Data centers typically waste energy in a number of ways, in large part because historically they have been designed with reliability and capacity as top priorities, leaving efficiency to take a back seat.
But an enterprise can save a lot of money by running its data centers in a way that reduces power consumption and, consequently, energy expenses.
The first step in devising a data center’s energy-management strategy and processes is measurement: Determining how to allocate energy costs and carbon to IT users.
What you choose to measure, however, depends on your enterprise’s energy management goals.
An APC by Schneider Electric white paper identifies three different energy-assessment goals and their implications:
One-time or periodic benchmarking of performance
This is where you start if you’re not even sure that your data center needs an energy-efficiency program. Your benchmarking may well prove your data center is more energy-efficient than comparable facilities. Conversely, it may demonstrate a need for an ongoing energy-management strategy.
One note of caution: Achieving this baseline energy-assessment goal will not provide the information an enterprise would need to devise an actionable plan that would result in lower energy costs or carbon output. To get that data, must focus on Goal Nos. 2 and 3:
Pass-through allocation of energy of carbon to others
Data centers that offer outsourced storage services to other enterprises can save money by allocating, or even directly billing, data center customers for energy or carbon. Making customers aware of their own data center expenditures will motivate them (well, the smart ones) to cut costs through virtualizing servers, turning off dormant servers, implementing power management functions and managing excess storage.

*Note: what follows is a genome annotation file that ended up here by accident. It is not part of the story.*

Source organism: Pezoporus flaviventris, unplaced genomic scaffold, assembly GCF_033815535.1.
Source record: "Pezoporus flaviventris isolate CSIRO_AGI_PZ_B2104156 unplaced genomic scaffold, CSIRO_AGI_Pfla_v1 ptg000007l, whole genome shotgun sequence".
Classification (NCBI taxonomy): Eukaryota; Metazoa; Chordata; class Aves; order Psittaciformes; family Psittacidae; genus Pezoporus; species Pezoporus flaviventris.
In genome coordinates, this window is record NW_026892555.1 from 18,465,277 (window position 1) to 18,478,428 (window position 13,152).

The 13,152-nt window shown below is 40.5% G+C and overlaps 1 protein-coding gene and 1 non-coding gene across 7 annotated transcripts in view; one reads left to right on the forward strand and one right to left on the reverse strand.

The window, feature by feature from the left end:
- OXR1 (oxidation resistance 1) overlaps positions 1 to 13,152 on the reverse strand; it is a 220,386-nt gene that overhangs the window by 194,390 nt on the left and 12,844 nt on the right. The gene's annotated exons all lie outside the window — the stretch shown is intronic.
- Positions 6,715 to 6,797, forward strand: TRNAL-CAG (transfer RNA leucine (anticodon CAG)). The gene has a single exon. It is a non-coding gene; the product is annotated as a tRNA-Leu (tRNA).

We at APC by Scheider Electric believe that, based on the maturity and virtualization level of a data center, cost reductions of 10% to 80% are possible.
Use of information to reduce infrastructure energy or carbon impacts
Without supporting equipment and systems, a data center is just a bunch of servers that don’t work. The physical infrastructure that supports a data center – the power and cooling systems, lighting, controls – is a heavy energy consumer and generator of carbon, and therefore a prime target for data center cost reduction.
There’s a metric for benchmarking data energy infrastructure energy use: Power Usage Effectiveness (PUE). In data centers where it’s suspected that physical infrastructure power consumption exceeds that of the IT load, there may be many opportunities to reduce power costs.
Since this goal is to reduce energy or carbon impacts across a complex physical infrastructure, it requires data wherever power is being consumed – lighting costs, air-conditioning, heating, etc.
APC/Schneider Electric estimates that managing the data center’s physical infrastructure for energy efficiency can result in savings of 10% to 40%.
For more information on data center energy efficiency, read the APC by Schneider Electric white paper, Allocating Data Center Energy Costs and Carbon to IT Users.